Gaposchkin argues that the liturgy enabled all Latin Christians to be involved in the Crusade. From the late 12th century popes instructed the clergy to include prayers each day in the mass to call on God’s aid for the crusade, so that every Latin Christian who attended mass was also included in the crusade effort. Preachers urged all Christians to fast, give alms, and pray for crusaders. Even after the crusades to the Holy Land ceased, this extended involvement continued: in 1309 Pope Clement V asked the clergy, both secular and monastic, to recite prayers against the pagans in masses on behalf of the Knights Hospitaller fighting overseas. In the 15th century such prayers were recited against the Turks, and from the second half of the 15th century dedicated war masses against the Ottoman Turks became very common. Latin Christians could obtain an indulgence for saying masses or prayers as well as for personally taking the cross.
The inclusion of these crusade prayers in daily mass meant, Gaposchkin argues, that crusading became synonymous with being Christian. Thus, developments in the liturgy played a significant role in the transformation of the crusade from a movement to an institution: rather than the crusade being carried out by an isolated body of warriors, through prayer it became part of the daily activity of every Latin Christian.
The changing liturgy gives valuable insights into the changing mentalities of its participants. It reflected participants’ understanding of their relationship with God, their interpretation of events and their anxiety about Christendom’s enemies—first the Saracens, then the Ottomans—and about the forthcoming End Times. Initially a pilgrimage, the crusade became a war to protect Europe. Gaposchkin points out that the crusade liturgy of the 12th and 13th centuries was focused on Jerusalem, and only in the 14th century did this change, demonstrating that it was only in the 14th century that the crusade became truly pluralist.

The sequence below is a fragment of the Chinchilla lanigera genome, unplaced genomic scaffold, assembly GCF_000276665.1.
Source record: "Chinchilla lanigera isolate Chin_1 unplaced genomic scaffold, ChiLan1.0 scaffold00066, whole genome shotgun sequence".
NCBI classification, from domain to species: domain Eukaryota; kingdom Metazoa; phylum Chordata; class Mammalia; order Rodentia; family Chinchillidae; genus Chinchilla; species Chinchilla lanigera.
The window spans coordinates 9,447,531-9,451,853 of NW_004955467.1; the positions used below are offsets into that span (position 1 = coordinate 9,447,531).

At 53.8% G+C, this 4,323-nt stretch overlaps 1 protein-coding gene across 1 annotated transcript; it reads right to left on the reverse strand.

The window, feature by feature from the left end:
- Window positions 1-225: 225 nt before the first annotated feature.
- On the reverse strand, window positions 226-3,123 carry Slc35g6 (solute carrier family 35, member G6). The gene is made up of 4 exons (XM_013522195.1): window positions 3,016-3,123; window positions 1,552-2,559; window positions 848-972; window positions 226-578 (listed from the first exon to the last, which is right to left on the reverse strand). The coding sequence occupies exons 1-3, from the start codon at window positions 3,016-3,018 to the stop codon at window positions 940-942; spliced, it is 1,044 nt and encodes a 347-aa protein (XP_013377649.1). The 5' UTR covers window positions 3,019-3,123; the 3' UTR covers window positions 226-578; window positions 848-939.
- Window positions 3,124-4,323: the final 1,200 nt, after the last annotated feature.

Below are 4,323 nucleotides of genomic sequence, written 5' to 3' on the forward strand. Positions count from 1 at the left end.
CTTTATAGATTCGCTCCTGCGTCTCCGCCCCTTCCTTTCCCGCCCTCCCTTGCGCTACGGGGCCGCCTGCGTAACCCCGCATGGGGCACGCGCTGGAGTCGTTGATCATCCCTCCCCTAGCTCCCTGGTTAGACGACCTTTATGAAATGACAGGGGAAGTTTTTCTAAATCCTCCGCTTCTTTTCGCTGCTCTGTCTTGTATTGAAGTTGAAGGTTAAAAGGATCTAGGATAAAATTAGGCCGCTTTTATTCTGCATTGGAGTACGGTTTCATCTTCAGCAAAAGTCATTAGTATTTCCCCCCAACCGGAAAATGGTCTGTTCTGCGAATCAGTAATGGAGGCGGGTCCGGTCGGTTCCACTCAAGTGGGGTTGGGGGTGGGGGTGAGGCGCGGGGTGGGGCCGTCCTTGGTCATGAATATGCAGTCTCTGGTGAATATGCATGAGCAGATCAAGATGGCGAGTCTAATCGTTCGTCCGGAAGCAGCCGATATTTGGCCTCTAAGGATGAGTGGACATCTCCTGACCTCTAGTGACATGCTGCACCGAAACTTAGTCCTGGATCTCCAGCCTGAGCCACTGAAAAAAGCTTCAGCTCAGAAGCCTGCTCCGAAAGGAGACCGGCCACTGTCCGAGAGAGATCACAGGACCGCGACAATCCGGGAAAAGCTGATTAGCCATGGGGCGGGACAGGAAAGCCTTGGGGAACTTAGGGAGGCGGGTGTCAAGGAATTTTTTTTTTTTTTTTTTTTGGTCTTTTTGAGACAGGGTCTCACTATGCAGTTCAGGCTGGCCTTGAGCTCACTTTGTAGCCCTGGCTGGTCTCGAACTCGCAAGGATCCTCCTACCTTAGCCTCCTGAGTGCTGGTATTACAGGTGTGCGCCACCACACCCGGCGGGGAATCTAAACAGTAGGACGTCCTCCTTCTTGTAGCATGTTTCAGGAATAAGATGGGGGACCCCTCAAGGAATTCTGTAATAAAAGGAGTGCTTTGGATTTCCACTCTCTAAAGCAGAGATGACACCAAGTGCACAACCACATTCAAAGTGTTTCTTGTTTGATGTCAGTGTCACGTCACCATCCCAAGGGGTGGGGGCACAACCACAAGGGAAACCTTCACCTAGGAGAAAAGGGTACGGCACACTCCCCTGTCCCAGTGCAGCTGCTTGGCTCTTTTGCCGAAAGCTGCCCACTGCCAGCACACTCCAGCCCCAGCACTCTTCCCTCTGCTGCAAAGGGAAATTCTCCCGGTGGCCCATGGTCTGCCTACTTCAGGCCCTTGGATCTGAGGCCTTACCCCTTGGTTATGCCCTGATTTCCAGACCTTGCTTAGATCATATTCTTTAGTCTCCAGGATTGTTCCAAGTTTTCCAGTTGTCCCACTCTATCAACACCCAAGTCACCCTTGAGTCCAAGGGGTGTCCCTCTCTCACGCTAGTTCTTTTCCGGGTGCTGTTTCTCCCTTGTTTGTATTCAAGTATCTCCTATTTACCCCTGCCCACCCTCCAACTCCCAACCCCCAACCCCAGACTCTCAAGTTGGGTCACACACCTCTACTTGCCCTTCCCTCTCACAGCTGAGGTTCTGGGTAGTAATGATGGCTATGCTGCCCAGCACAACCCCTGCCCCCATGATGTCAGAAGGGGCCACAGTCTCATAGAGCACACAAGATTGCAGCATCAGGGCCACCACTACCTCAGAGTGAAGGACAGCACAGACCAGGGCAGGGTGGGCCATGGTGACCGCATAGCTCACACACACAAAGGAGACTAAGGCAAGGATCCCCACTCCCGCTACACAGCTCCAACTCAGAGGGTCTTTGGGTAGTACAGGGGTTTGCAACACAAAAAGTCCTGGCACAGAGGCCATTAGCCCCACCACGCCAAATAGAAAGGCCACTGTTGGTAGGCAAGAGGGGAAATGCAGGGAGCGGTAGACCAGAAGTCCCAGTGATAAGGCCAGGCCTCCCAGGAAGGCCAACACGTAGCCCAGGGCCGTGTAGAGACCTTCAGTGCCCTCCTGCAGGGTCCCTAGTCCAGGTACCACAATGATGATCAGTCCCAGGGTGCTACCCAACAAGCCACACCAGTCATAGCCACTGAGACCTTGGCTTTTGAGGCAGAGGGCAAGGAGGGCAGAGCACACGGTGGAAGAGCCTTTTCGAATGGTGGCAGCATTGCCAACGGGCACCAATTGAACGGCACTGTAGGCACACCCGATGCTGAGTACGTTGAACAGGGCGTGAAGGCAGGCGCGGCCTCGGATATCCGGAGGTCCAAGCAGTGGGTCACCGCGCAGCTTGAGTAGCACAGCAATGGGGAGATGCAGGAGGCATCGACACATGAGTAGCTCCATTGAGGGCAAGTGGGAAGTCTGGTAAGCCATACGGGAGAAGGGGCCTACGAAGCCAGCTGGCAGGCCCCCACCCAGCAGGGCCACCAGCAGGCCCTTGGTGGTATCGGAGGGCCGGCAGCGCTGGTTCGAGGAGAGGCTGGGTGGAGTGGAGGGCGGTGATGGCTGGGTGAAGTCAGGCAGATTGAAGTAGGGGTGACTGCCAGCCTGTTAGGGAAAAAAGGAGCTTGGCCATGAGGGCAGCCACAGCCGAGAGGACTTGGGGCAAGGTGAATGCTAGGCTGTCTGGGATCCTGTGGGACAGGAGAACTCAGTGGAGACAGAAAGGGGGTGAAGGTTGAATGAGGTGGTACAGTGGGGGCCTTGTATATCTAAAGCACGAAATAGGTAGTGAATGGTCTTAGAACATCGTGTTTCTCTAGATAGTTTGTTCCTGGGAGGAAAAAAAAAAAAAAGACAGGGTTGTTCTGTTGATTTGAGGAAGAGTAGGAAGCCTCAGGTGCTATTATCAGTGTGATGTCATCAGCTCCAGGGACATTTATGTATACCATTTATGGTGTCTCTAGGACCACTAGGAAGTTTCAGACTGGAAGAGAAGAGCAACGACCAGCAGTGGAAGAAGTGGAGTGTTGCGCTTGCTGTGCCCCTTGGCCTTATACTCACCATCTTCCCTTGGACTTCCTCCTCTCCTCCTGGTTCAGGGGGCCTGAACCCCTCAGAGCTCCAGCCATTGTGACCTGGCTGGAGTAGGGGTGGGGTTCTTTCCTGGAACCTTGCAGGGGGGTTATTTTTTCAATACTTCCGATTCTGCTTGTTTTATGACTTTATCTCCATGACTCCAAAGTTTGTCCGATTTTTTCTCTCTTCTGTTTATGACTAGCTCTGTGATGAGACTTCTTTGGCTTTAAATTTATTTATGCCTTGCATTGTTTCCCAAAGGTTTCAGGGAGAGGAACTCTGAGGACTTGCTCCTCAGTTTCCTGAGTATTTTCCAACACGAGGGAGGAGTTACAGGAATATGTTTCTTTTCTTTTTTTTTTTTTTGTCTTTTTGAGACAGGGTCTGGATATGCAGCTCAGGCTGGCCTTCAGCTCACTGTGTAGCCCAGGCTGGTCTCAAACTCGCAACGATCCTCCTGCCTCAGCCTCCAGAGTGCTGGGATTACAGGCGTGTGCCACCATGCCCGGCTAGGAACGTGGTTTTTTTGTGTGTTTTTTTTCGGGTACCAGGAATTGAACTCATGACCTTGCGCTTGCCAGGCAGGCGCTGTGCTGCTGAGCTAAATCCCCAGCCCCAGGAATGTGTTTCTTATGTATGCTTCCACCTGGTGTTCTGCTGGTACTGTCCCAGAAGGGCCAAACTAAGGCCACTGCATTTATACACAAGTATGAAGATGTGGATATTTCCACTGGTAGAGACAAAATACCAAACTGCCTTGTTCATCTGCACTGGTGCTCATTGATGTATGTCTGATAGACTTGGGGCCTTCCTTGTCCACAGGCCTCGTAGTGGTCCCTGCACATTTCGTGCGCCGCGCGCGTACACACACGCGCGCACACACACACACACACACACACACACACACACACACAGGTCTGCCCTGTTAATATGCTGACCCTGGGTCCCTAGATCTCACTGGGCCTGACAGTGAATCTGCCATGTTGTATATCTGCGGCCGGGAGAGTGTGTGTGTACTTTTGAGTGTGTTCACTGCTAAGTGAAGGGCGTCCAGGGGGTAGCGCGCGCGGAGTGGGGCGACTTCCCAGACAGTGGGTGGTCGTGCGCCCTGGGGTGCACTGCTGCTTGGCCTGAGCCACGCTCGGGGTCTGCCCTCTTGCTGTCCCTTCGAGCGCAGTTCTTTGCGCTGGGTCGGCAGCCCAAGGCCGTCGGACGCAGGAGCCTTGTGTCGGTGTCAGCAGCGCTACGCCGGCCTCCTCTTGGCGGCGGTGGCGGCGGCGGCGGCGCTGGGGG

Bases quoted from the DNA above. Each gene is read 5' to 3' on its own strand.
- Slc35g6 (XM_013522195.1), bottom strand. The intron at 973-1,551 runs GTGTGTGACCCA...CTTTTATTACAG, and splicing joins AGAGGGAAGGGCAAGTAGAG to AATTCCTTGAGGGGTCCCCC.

This illuminating and detailed study clearly demonstrates the central role of the liturgy in Latin Christian holy war from the 11th to the 15th century. It demonstrates how the liturgy, the cult of the cross, and the cult of relics, were central to Christian communal experience in medieval Europe. It reveals an aspect of crusading that is too easily forgotten—the practice of prayer and its dynamic relationship with the practice of arms—and urges us to remember that medieval Latin Christians were as serious about their faith as they were about their warfare.
Helen Nicholson is Professor of Medieval History at Cardiff University.Helen NicholsonDate Of Review:October 12, 2018